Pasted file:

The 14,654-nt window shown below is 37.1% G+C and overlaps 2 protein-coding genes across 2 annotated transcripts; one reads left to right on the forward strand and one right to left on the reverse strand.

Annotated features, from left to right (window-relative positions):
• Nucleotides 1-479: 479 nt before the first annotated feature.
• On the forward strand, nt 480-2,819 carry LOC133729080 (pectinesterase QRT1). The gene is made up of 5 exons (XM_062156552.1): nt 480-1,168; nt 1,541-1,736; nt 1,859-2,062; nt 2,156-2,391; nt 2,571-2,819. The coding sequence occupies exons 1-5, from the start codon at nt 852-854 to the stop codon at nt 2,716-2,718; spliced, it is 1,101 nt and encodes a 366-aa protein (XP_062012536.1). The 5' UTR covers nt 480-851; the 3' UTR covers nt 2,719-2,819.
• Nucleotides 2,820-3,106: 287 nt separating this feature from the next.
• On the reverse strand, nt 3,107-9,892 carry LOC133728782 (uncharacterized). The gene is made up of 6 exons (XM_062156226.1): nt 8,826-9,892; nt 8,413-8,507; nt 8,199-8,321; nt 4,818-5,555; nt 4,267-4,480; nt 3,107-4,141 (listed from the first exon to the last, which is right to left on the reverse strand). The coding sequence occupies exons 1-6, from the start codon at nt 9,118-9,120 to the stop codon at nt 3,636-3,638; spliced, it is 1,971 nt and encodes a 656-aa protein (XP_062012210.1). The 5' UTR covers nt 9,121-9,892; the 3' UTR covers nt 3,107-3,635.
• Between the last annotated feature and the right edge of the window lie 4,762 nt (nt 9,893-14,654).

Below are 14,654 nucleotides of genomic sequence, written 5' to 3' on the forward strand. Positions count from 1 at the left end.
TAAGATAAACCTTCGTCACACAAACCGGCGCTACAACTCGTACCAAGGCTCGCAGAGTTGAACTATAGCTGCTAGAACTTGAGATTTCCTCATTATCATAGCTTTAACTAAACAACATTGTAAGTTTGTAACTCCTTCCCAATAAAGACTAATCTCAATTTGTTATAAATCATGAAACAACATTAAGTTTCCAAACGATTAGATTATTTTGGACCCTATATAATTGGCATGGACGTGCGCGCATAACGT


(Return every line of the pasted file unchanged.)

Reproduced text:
The 14,654-nt window shown below is 37.1% G+C and overlaps 2 protein-coding genes across 2 annotated transcripts; one reads left to right on the forward strand and one right to left on the reverse strand.

Annotated features, from left to right (window-relative positions):
• Nucleotides 1-479: 479 nt before the first annotated feature.
• On the forward strand, nt 480-2,819 carry LOC133729080 (pectinesterase QRT1). The gene is made up of 5 exons (XM_062156552.1): nt 480-1,168; nt 1,541-1,736; nt 1,859-2,062; nt 2,156-2,391; nt 2,571-2,819. The coding sequence occupies exons 1-5, from the start codon at nt 852-854 to the stop codon at nt 2,716-2,718; spliced, it is 1,101 nt and encodes a 366-aa protein (XP_062012536.1). The 5' UTR covers nt 480-851; the 3' UTR covers nt 2,719-2,819.
• Nucleotides 2,820-3,106: 287 nt separating this feature from the next.
• On the reverse strand, nt 3,107-9,892 carry LOC133728782 (uncharacterized). The gene is made up of 6 exons (XM_062156226.1): nt 8,826-9,892; nt 8,413-8,507; nt 8,199-8,321; nt 4,818-5,555; nt 4,267-4,480; nt 3,107-4,141 (listed from the first exon to the last, which is right to left on the reverse strand). The coding sequence occupies exons 1-6, from the start codon at nt 9,118-9,120 to the stop codon at nt 3,636-3,638; spliced, it is 1,971 nt and encodes a 656-aa protein (XP_062012210.1). The 5' UTR covers nt 9,121-9,892; the 3' UTR covers nt 3,107-3,635.
• Between the last annotated feature and the right edge of the window lie 4,762 nt (nt 9,893-14,654).

Below are 14,654 nucleotides of genomic sequence, written 5' to 3' on the forward strand. Positions count from 1 at the left end.
TAAGATAAACCTTCGTCACACAAACCGGCGCTACAACTCGTACCAAGGCTCGCAGAGTTGAACTATAGCTGCTAGAACTTGAGATTTCCTCATTATCATAGCTTTAACTAAACAACATTGTAAGTTTGTAACTCCTTCCCAATAAAGACTAATCTCAATTTGTTATAAATCATGAAACAACATTAAGTTTCCAAACGATTAGATTATTTTGGACCCTATATAATTGGCATGGACGTGCGCGCATAACGT